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STUDENT NEWS

Colorado Governor Suspends Controlled Burns; Number of Autistic Children on the Rise

Aired March 30, 2012 - 04:00:00   ET

THIS IS A RUSH TRANSCRIPT. THIS COPY MAY NOT BE IN ITS FINAL FORM AND MAY BE UPDATED.


CARL AZUZ, HOST, CNN STUDENT NEWS: It`s Friday. I`m Carl Azuz. This is CNN Student News. Earlier this week, we asked you to discuss your memory methods. Remember that? Well, today, we`re going to share some of what you had to say.

First up, though, the governor of Colorado has suspended any controlled burns in the state. That`s when a fire is set on purpose to clear away brush. The governor made that decision because --

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AZUZ (voice-over): -- of this. It`s a wildfire in the area near Denver. Started out as a controlled burn, but erupted into something much larger. Firefighters have dropped thousands of gallons of chemicals on the fire, trying to get the thing under control. Two people have died because of it. Dozens of houses have been destroyed or damaged.

A family shot this video as it escaped from the fire. It might look like the middle of the night. It`s actually during the day. The smoke from the fire is what made things so dark. And you could see the difference as the car gets past the flames. The whole family made it out OK.

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AZUZ (voice-over): From Colorado, we`re heading to Afghanistan. Last week, a U.S. military convoy was driving through a province in the northeastern part of Afghanistan. Some kids were in the road. So a few of the soldiers got out of their vehicles to move the kids out of the way.

Dennis Weichel was one of those soldiers. He noticed a vehicle moving toward an Afghan girl, who went back to pick something up in the road. Weichel grabbed the girl, got her out of the way, saved her life and sacrificed his. Weichel was a member of the Rhode Island National Guard. The state is honoring him by flying its flags at half-staff until his funeral on Monday.

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AZUZ (voice-over): Our next stop is the North Sea, which separates the United Kingdom from parts of Europe. Nearly 240 workers had to be taken off an oil rig there because of a leak, but not an oil leak. It was a gas leak. Officials say it seems to have started when workers were sealing a well in the North Sea. The danger with a gas leak is that gas catches more easily than oil does.

Yesterday experts were considering whether to wait for the gas to stop leaking on its own or whether they should drill a relief well or try to plug up the leak.

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UNIDENTIFIED FEMALE: Just the facts. Autism refers to a series of developmental disorders. These usually appear in children before they`re three years old. Children with autism generally struggle with social interaction, language and behavior. There isn`t a cure for autism, but treatment has been shown to offer significant help.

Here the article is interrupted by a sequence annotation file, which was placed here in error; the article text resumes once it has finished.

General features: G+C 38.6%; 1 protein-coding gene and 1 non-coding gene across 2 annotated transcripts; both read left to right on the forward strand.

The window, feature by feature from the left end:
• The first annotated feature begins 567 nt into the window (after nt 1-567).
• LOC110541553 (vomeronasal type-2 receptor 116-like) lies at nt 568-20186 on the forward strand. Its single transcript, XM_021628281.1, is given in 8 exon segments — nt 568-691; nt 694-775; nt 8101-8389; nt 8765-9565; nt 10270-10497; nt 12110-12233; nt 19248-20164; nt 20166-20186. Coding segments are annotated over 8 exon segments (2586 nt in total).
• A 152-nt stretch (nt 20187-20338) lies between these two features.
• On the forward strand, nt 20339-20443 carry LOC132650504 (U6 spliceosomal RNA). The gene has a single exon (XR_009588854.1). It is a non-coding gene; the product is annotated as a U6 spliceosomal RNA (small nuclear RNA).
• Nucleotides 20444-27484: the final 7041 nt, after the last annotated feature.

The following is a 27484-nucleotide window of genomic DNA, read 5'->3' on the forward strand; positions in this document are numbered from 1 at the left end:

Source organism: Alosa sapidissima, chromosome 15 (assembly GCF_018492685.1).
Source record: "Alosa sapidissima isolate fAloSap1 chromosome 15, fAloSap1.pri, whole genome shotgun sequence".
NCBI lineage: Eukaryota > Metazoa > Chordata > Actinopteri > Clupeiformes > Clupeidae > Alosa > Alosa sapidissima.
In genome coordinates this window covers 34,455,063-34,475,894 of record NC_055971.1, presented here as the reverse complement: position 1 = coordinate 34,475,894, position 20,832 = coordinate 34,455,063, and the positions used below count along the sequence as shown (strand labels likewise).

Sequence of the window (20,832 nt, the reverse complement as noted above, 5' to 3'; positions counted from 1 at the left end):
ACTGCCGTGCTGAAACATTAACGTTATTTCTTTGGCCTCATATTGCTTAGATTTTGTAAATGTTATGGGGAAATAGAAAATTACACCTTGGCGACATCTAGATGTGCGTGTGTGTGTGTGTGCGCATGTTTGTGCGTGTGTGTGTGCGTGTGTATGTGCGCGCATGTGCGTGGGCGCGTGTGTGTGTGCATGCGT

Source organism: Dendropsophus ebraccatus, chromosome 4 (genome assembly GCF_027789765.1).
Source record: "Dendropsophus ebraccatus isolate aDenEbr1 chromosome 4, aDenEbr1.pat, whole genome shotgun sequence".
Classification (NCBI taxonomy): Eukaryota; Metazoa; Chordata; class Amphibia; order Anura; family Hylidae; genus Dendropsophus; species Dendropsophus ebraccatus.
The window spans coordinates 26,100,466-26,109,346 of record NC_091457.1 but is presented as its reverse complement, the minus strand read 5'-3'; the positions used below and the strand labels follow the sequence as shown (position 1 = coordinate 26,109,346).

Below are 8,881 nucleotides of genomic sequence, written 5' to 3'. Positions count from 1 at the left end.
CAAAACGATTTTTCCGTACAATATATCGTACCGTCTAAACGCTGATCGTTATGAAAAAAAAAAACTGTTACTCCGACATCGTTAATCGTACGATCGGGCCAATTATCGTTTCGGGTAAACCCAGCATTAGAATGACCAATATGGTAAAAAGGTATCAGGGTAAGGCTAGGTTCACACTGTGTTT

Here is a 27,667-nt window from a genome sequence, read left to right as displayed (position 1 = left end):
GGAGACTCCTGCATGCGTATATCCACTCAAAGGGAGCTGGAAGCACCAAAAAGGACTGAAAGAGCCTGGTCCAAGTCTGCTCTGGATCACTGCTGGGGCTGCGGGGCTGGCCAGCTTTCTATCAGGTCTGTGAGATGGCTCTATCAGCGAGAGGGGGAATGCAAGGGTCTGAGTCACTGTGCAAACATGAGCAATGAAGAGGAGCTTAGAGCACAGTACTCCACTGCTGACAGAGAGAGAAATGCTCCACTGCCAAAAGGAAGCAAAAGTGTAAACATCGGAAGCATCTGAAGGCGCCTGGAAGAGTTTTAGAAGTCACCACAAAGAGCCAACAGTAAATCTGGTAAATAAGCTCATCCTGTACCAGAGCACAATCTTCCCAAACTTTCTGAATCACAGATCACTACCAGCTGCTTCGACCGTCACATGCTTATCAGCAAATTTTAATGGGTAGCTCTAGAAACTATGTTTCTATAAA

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AZUZ: Doctors haven`t identified any one specific thing that causes autism. Because it`s a series of disorders, and because no two children with autism are alike, there are probably many possible causes. According to a new report, doctors do know that a number of children with autism is increasing.

Dr. Sanjay Gupta explores how the numbers have changed, why it`s significant and what might be some of the reasons for the increase.

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DR. SANJAY GUPTA, CHIEF MEDICAL CORRESPONDENT (voice-over): Frankie Sanders is a ninth grader who loves to play chess on his iPad, and is trying to pass the test for his driver`s permit. Frankie also has autism. As you may know, that`s a neurodevelopmental disorder that affects language, behavior and social skills. Boys make up the vast majority of cases.

What you may not know is that 12 years ago the Centers for Disease Control and Prevention began to estimate the total number of cases in the United States. They based it on a count of eight-year-old children with autism in select communities.

If you look back in the years 2000 and 2002, it was about one child in 150 with autism. Two years later, one in 125. Then one in 110. And now the latest report as of 2008, the last time an estimate was performed, one in 88 children has autism. That`s a 78 percent increase just over the last decade. And the question on a lot of people`s minds is why.

DR. THOMAS FRIEDEN, CDC DIRECTOR: How much of that increase is a result of better tracking and how much of it is a result of an actual increase, we still don`t know.

GUPTA (voice-over): Researchers have discovered many genes linked to autism, but in most cases genes are only one part of the equation, and genes alone wouldn`t change that fast in just 10 years. There is something else that triggers the problem.

GARY GOLDSTEIN, PRESIDENT, KENNEDY KRIEGER INSTITUTE: We`re talking about infections. We`re talking about social conditions, and we`re talking about exposures to toxicants, things in the environment.

GUPTA (voice-over): Researchers are still looking for answers, but what they do know is that diagnosing children early is critical, as was the case with Frankie Sanders.